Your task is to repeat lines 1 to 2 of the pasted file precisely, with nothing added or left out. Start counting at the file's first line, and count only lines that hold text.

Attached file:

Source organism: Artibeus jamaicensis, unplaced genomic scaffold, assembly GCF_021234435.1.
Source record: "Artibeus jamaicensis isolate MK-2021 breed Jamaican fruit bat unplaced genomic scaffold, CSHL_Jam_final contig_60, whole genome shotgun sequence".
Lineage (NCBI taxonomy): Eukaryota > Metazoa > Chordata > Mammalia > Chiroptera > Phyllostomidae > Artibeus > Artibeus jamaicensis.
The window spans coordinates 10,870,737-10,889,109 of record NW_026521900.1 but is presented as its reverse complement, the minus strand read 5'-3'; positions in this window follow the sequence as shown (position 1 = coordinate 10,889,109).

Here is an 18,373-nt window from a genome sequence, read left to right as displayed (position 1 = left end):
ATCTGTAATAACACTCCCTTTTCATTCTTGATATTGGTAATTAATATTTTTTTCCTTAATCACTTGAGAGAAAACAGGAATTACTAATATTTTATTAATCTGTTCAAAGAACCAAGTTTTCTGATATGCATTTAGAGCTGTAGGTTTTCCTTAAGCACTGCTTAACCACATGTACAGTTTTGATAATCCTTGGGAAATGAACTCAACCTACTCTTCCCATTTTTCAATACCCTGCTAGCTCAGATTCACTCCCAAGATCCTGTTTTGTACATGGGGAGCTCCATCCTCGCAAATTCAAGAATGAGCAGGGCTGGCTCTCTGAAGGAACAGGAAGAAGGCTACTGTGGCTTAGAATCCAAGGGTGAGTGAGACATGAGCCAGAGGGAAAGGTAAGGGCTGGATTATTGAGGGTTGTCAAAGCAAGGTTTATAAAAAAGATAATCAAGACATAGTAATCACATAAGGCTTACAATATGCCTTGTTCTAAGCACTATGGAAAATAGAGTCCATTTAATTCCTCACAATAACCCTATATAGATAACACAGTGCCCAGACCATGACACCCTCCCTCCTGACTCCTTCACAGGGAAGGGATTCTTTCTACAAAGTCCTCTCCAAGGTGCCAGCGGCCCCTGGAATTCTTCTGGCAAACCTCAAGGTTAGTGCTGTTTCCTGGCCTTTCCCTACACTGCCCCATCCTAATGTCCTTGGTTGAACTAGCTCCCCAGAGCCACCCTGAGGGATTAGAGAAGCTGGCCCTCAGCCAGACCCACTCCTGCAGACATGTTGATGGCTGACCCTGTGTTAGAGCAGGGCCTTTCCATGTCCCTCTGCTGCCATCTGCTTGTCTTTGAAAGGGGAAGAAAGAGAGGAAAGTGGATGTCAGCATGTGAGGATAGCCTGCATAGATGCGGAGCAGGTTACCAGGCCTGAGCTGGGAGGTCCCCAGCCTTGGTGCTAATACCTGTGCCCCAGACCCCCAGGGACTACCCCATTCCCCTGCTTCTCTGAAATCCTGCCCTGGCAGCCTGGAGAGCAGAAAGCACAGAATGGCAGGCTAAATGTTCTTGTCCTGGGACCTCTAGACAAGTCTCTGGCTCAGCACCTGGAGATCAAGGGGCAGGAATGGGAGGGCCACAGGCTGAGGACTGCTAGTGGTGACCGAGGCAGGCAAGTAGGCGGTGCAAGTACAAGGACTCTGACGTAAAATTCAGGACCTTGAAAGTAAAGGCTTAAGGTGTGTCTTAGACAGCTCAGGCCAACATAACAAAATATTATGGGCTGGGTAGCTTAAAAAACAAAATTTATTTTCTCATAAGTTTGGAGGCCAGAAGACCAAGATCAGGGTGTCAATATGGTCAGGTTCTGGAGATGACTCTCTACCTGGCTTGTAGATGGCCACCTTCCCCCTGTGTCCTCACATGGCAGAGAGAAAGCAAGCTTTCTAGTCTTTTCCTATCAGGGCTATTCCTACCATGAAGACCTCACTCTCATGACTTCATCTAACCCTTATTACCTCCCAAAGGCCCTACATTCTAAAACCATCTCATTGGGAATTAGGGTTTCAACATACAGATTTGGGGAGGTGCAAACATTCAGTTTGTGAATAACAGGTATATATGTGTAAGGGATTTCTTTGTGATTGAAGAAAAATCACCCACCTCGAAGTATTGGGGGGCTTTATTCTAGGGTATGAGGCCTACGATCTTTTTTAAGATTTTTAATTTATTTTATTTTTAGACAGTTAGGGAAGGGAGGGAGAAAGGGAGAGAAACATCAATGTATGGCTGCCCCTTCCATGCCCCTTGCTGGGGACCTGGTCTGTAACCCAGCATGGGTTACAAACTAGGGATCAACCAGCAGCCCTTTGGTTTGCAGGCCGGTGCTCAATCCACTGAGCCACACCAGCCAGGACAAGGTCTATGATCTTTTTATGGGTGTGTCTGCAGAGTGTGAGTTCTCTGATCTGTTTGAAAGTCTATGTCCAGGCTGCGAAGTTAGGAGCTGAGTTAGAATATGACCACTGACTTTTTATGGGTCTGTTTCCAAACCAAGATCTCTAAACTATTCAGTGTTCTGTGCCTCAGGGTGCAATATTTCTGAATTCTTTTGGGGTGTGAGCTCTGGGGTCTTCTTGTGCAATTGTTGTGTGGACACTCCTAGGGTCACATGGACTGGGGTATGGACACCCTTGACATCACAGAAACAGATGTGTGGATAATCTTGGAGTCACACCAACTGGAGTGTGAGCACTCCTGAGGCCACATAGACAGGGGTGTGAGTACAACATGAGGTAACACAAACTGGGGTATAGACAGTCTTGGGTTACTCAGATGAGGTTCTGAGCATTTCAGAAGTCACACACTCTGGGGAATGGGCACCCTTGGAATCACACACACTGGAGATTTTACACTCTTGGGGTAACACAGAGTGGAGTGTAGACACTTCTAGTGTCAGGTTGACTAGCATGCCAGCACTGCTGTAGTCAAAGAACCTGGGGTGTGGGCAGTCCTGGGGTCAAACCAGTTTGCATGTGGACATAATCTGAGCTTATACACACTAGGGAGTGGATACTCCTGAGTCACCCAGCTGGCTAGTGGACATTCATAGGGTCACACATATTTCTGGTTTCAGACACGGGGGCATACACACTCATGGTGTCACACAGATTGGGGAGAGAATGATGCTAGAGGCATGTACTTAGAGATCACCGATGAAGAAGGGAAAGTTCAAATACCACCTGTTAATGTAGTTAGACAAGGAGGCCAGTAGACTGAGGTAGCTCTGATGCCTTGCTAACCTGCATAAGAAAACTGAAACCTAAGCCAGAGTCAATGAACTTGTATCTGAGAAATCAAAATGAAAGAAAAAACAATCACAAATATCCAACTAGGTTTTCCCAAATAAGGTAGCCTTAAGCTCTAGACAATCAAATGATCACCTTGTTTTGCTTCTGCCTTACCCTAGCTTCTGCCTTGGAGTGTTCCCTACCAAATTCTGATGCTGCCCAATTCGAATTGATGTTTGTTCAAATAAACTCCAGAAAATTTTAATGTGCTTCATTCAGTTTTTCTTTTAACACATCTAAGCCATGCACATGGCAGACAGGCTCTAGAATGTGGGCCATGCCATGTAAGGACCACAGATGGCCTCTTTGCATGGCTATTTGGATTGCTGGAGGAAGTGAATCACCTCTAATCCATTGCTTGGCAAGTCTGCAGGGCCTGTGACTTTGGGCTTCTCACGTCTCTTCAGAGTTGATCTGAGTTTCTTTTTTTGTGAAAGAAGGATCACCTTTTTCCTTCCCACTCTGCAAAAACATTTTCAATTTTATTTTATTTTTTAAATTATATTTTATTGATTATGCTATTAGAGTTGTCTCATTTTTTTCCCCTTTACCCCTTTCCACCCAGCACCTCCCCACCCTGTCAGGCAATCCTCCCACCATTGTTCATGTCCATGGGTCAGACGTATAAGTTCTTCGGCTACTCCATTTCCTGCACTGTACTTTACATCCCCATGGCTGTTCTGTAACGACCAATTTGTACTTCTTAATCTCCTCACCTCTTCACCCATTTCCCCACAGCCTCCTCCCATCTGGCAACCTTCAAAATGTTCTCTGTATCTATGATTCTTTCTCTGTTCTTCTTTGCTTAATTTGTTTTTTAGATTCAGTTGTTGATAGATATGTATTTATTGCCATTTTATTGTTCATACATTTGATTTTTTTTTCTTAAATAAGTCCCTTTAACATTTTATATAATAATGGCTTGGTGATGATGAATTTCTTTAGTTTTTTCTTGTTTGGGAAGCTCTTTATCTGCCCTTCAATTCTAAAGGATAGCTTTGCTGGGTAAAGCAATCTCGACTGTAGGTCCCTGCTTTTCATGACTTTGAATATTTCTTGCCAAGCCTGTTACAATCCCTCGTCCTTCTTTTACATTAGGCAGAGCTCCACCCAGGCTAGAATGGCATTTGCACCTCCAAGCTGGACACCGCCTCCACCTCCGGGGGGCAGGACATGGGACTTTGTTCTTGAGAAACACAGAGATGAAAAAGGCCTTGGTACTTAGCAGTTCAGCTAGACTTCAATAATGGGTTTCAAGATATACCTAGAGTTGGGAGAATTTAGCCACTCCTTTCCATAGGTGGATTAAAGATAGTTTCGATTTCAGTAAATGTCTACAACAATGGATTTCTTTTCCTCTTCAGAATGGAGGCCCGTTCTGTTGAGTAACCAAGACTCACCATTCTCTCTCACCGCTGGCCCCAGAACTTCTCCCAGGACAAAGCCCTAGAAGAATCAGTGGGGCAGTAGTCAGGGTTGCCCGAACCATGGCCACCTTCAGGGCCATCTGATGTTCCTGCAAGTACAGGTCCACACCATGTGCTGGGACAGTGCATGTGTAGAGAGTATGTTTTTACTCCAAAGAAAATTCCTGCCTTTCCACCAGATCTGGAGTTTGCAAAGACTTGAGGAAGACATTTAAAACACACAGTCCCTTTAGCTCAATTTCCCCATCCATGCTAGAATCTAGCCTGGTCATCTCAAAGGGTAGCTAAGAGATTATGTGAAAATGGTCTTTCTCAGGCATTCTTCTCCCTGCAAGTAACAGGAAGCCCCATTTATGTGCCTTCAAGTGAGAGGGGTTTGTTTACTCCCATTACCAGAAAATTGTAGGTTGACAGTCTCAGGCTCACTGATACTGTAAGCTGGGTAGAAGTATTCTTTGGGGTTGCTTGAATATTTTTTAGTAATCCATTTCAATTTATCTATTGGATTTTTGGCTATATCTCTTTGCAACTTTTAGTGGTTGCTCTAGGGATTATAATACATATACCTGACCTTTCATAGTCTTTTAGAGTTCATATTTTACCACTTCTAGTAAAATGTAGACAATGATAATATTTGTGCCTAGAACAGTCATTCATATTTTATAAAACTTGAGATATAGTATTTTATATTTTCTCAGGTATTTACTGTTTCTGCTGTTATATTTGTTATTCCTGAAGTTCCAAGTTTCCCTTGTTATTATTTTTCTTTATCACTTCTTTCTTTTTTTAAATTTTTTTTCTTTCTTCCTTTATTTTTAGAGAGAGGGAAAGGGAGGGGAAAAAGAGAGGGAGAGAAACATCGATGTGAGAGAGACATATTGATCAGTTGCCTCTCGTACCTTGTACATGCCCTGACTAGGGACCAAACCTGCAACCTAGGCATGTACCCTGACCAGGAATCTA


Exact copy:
Source organism: Artibeus jamaicensis, unplaced genomic scaffold, assembly GCF_021234435.1.
Source record: "Artibeus jamaicensis isolate MK-2021 breed Jamaican fruit bat unplaced genomic scaffold, CSHL_Jam_final contig_60, whole genome shotgun sequence".